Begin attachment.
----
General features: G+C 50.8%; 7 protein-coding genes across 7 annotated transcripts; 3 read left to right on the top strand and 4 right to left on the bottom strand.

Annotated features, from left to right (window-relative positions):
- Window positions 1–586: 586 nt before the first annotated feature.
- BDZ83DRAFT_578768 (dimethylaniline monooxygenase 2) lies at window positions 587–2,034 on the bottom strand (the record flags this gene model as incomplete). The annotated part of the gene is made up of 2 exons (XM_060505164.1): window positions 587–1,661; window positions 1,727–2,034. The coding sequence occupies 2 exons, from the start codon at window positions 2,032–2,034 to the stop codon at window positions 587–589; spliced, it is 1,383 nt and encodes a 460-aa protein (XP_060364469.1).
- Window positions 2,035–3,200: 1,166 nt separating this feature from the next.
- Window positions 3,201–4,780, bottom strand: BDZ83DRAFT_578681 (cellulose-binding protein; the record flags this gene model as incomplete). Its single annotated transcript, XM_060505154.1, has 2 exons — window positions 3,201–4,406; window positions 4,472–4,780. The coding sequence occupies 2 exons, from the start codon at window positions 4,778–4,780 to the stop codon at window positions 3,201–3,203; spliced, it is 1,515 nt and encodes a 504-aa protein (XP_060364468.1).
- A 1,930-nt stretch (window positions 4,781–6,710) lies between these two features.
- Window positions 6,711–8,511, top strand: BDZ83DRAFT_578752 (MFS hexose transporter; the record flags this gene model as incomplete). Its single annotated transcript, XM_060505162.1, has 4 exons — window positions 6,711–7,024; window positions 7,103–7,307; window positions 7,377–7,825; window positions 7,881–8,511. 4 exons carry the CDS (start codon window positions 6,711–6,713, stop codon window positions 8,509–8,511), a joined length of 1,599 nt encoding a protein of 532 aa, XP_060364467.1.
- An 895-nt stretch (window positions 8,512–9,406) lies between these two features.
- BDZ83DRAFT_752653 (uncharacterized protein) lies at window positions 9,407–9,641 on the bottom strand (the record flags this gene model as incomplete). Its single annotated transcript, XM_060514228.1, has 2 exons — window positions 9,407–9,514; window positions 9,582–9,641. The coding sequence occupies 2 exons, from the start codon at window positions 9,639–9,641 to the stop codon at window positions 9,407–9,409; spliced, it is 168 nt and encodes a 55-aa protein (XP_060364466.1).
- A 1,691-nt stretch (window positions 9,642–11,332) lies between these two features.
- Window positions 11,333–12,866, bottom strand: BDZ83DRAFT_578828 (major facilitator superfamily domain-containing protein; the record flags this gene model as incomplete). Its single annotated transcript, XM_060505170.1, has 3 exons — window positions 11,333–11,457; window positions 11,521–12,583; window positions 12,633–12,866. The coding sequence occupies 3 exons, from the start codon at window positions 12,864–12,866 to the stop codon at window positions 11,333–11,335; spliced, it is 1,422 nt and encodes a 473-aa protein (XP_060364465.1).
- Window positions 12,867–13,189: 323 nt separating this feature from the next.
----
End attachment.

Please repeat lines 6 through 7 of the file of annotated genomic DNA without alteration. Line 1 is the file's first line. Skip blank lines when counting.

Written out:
- Window positions 3,201–4,780, bottom strand: BDZ83DRAFT_578681 (cellulose-binding protein; the record flags this gene model as incomplete). Its single annotated transcript, XM_060505154.1, has 2 exons — window positions 3,201–4,406; window positions 4,472–4,780. The coding sequence occupies 2 exons, from the start codon at window positions 4,778–4,780 to the stop codon at window positions 3,201–3,203; spliced, it is 1,515 nt and encodes a 504-aa protein (XP_060364468.1).
- A 1,930-nt stretch (window positions 4,781–6,710) lies between these two features.